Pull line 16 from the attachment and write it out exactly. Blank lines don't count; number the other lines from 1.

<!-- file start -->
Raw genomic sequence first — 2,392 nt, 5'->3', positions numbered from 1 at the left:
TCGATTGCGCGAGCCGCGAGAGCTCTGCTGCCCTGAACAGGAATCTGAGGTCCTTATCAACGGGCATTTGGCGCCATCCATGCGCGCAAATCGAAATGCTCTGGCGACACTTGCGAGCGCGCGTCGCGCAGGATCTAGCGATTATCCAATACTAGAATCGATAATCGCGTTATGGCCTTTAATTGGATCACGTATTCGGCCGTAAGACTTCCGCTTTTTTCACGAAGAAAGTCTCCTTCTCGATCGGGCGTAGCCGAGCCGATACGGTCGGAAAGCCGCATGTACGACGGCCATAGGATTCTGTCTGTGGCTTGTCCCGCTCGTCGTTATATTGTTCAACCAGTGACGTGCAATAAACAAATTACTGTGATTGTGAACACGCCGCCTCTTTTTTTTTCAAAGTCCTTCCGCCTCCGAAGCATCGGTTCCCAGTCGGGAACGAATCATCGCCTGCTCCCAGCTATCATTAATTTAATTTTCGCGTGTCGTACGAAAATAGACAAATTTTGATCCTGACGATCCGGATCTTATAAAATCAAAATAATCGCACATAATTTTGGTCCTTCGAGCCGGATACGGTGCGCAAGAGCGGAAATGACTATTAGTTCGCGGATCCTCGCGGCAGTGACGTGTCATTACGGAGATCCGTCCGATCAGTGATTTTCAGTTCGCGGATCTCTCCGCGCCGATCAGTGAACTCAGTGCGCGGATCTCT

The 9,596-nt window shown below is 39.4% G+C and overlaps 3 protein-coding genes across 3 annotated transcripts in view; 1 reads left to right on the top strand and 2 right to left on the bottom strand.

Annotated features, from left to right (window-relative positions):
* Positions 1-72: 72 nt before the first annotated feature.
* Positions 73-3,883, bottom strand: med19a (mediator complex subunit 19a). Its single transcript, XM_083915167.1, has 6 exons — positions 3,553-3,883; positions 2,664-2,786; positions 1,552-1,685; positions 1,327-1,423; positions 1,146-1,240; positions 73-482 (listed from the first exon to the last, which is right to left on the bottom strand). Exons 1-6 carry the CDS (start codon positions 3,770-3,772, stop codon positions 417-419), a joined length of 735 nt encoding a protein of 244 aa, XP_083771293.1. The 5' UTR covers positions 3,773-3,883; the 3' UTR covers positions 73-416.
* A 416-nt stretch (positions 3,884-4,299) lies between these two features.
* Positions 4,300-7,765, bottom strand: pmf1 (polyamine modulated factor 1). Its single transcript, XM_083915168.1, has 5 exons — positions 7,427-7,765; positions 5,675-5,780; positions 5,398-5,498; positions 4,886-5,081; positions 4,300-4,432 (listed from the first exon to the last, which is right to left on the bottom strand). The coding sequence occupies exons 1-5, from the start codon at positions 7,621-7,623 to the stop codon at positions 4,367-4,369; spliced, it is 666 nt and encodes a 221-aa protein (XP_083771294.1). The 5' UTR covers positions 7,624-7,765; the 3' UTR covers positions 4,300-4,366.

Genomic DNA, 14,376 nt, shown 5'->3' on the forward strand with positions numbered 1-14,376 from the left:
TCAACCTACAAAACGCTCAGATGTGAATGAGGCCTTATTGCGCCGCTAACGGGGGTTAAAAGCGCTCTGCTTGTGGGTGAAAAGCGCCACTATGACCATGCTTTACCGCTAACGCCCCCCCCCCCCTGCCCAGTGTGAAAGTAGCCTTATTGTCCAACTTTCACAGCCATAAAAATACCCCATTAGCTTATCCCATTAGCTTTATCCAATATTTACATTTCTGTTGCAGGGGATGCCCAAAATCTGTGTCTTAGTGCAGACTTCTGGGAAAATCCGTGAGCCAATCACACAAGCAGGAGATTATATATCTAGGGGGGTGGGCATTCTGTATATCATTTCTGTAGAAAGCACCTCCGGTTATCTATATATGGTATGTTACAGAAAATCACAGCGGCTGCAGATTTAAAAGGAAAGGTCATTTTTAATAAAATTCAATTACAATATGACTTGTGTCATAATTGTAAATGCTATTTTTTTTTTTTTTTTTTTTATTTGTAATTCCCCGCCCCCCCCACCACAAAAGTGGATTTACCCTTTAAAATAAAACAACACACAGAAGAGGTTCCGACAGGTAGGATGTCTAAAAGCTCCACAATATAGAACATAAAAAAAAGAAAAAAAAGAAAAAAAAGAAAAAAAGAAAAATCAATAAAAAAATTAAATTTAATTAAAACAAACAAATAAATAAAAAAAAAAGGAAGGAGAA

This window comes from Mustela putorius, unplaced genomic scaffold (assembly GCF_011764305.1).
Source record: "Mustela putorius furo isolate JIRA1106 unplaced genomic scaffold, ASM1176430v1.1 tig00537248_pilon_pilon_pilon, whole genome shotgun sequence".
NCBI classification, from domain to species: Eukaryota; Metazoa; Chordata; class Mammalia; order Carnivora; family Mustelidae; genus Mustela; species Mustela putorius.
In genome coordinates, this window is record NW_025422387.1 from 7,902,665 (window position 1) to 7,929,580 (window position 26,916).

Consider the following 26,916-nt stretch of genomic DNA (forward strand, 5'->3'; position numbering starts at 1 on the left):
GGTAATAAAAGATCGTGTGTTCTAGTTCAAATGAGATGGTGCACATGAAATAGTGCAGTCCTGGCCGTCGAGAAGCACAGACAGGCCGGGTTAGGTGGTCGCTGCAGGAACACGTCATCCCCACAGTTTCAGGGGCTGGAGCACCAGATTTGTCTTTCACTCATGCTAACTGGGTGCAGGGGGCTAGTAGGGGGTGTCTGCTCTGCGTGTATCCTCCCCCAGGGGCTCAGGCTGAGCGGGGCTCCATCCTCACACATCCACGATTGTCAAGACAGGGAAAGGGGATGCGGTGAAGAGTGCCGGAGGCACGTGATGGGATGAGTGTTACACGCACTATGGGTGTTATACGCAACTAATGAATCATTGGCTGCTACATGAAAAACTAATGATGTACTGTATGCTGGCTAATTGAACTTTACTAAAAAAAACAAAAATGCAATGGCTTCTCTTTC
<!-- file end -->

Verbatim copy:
GGTAATAAAAGATCGTGTGTTCTAGTTCAAATGAGATGGTGCACATGAAATAGTGCAGTCCTGGCCGTCGAGAAGCACAGACAGGCCGGGTTAGGTGGTCGCTGCAGGAACACGTCATCCCCACAGTTTCAGGGGCTGGAGCACCAGATTTGTCTTTCACTCATGCTAACTGGGTGCAGGGGGCTAGTAGGGGGTGTCTGCTCTGCGTGTATCCTCCCCCAGGGGCTCAGGCTGAGCGGGGCTCCATCCTCACACATCCACGATTGTCAAGACAGGGAAAGGGGATGCGGTGAAGAGTGCCGGAGGCACGTGATGGGATGAGTGTTACACGCACTATGGGTGTTATACGCAACTAATGAATCATTGGCTGCTACATGAAAAACTAATGATGTACTGTATGCTGGCTAATTGAACTTTACTAAAAAAAACAAAAATGCAATGGCTTCTCTTTC